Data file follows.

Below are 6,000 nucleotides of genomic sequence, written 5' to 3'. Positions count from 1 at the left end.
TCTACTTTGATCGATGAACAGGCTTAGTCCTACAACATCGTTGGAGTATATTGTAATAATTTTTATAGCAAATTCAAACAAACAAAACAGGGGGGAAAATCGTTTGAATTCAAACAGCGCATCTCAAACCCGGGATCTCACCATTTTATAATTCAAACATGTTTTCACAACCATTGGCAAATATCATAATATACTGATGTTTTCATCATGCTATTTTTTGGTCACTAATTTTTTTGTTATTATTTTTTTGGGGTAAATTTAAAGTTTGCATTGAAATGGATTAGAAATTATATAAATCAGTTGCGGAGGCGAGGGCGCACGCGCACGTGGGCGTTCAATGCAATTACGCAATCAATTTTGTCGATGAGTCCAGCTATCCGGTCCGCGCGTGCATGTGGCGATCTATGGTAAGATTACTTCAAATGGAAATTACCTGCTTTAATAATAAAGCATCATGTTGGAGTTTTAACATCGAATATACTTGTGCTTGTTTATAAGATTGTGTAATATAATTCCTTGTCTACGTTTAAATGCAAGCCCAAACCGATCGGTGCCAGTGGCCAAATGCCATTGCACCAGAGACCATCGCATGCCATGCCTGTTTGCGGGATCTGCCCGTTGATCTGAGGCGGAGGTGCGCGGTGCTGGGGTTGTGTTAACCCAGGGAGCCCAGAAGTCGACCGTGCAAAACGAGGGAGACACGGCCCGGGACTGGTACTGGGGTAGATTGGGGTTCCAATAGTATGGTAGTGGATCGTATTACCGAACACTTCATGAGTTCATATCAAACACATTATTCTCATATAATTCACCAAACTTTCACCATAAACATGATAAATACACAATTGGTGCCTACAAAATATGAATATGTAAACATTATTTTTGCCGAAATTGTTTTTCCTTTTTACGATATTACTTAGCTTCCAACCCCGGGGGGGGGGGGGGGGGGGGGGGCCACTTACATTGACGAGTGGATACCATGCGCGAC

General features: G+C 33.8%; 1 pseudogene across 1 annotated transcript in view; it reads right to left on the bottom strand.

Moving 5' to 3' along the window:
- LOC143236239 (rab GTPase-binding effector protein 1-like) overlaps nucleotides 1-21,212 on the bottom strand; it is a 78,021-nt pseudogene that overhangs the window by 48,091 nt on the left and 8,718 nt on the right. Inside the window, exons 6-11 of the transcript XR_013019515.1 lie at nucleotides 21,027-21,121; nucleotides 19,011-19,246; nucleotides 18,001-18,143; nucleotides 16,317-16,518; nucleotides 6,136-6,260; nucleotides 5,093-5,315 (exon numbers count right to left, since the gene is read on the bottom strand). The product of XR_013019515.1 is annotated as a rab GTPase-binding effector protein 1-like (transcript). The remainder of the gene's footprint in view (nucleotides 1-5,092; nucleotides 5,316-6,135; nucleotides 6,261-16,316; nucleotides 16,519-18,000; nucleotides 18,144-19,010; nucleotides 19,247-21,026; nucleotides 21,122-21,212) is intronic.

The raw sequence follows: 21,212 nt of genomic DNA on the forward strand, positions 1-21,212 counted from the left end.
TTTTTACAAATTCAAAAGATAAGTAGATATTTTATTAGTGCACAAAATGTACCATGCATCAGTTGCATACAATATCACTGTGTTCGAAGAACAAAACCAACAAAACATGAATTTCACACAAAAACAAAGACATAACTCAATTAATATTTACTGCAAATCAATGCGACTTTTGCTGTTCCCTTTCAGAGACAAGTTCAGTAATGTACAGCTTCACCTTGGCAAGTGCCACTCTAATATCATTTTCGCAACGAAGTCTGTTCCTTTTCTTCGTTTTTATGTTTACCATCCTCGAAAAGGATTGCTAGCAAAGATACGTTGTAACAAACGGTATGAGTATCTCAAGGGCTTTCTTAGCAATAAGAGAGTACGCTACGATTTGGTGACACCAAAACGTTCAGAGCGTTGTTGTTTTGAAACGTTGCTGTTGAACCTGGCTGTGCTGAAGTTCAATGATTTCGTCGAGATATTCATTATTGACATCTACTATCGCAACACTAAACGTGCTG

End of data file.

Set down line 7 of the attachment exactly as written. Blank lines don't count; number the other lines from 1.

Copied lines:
TTTTTACAAATTCAAAAGATAAGTAGATATTTTATTAGTGCACAAAATGTACCATGCATCAGTTGCATACAATATCACTGTGTTCGAAGAACAAAACCAACAAAACATGAATTTCACACAAAAACAAAGACATAACTCAATTAATATTTACTGCAAATCAATGCGACTTTTGCTGTTCCCTTTCAGAGACAAGTTCAGTAATGTACAGCTTCACCTTGGCAAGTGCCACTCTAATATCATTTTCGCAACGAAGTCTGTTCCTTTTCTTCGTTTTTATGTTTACCATCCTCGAAAAGGATTGCTAGCAAAGATACGTTGTAACAAACGGTATGAGTATCTCAAGGGCTTTCTTAGCAATAAGAGAGTACGCTACGATTTGGTGACACCAAAACGTTCAGAGCGTTGTTGTTTTGAAACGTTGCTGTTGAACCTGGCTGTGCTGAAGTTCAATGATTTCGTCGAGATATTCATTATTGACATCTACTATCGCAACACTAAACGTGCTG